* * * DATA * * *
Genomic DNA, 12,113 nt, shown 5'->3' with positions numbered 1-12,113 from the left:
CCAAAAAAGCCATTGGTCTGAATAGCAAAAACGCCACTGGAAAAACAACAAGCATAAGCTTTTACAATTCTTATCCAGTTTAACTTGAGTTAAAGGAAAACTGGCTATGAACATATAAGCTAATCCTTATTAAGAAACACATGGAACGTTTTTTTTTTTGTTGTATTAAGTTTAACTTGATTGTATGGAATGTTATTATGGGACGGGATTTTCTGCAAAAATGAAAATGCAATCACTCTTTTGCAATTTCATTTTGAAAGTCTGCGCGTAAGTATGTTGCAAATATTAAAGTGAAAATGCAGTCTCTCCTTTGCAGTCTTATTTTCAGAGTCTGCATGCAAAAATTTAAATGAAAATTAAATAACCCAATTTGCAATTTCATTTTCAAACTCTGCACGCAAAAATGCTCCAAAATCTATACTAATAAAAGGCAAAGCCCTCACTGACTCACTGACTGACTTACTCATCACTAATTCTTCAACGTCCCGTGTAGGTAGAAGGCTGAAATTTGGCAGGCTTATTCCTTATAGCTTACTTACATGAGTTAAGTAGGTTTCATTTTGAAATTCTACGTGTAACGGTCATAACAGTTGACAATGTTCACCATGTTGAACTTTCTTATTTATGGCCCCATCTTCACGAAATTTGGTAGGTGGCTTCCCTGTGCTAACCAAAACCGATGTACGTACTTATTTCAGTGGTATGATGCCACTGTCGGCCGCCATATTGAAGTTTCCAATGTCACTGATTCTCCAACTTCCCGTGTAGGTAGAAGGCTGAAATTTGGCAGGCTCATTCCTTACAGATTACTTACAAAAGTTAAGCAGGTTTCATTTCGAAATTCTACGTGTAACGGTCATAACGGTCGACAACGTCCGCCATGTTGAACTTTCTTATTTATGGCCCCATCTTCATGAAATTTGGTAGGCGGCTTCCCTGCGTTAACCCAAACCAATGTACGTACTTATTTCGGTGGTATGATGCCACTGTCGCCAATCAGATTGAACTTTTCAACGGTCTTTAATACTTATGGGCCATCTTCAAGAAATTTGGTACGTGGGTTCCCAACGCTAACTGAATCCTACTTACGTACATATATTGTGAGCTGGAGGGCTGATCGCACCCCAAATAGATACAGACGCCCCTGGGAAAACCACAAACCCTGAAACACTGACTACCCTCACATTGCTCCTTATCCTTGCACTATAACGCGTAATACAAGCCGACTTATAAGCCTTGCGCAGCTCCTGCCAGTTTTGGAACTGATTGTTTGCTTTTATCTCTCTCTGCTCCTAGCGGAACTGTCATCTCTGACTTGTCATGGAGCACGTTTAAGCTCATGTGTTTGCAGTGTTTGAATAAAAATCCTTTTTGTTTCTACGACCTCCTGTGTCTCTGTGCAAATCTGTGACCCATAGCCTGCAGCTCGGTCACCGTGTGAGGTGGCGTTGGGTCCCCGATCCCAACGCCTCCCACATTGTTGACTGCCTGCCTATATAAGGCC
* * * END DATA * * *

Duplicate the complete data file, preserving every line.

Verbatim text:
Genomic DNA, 12,113 nt, shown 5'->3' with positions numbered 1-12,113 from the left:
CCAAAAAAGCCATTGGTCTGAATAGCAAAAACGCCACTGGAAAAACAACAAGCATAAGCTTTTACAATTCTTATCCAGTTTAACTTGAGTTAAAGGAAAACTGGCTATGAACATATAAGCTAATCCTTATTAAGAAACACATGGAACGTTTTTTTTTTTGTTGTATTAAGTTTAACTTGATTGTATGGAATGTTATTATGGGACGGGATTTTCTGCAAAAATGAAAATGCAATCACTCTTTTGCAATTTCATTTTGAAAGTCTGCGCGTAAGTATGTTGCAAATATTAAAGTGAAAATGCAGTCTCTCCTTTGCAGTCTTATTTTCAGAGTCTGCATGCAAAAATTTAAATGAAAATTAAATAACCCAATTTGCAATTTCATTTTCAAACTCTGCACGCAAAAATGCTCCAAAATCTATACTAATAAAAGGCAAAGCCCTCACTGACTCACTGACTGACTTACTCATCACTAATTCTTCAACGTCCCGTGTAGGTAGAAGGCTGAAATTTGGCAGGCTTATTCCTTATAGCTTACTTACATGAGTTAAGTAGGTTTCATTTTGAAATTCTACGTGTAACGGTCATAACAGTTGACAATGTTCACCATGTTGAACTTTCTTATTTATGGCCCCATCTTCACGAAATTTGGTAGGTGGCTTCCCTGTGCTAACCAAAACCGATGTACGTACTTATTTCAGTGGTATGATGCCACTGTCGGCCGCCATATTGAAGTTTCCAATGTCACTGATTCTCCAACTTCCCGTGTAGGTAGAAGGCTGAAATTTGGCAGGCTCATTCCTTACAGATTACTTACAAAAGTTAAGCAGGTTTCATTTCGAAATTCTACGTGTAACGGTCATAACGGTCGACAACGTCCGCCATGTTGAACTTTCTTATTTATGGCCCCATCTTCATGAAATTTGGTAGGCGGCTTCCCTGCGTTAACCCAAACCAATGTACGTACTTATTTCGGTGGTATGATGCCACTGTCGCCAATCAGATTGAACTTTTCAACGGTCTTTAATACTTATGGGCCATCTTCAAGAAATTTGGTACGTGGGTTCCCAACGCTAACTGAATCCTACTTACGTACATATATTGTGAGCTGGAGGGCTGATCGCACCCCAAATAGATACAGACGCCCCTGGGAAAACCACAAACCCTGAAACACTGACTACCCTCACATTGCTCCTTATCCTTGCACTATAACGCGTAATACAAGCCGACTTATAAGCCTTGCGCAGCTCCTGCCAGTTTTGGAACTGATTGTTTGCTTTTATCTCTCTCTGCTCCTAGCGGAACTGTCATCTCTGACTTGTCATGGAGCACGTTTAAGCTCATGTGTTTGCAGTGTTTGAATAAAAATCCTTTTTGTTTCTACGACCTCCTGTGTCTCTGTGCAAATCTGTGACCCATAGCCTGCAGCTCGGTCACCGTGTGAGGTGGCGTTGGGTCCCCGATCCCAACGCCTCCCACATTGTTGACTGCCTGCCTATATAAGGCC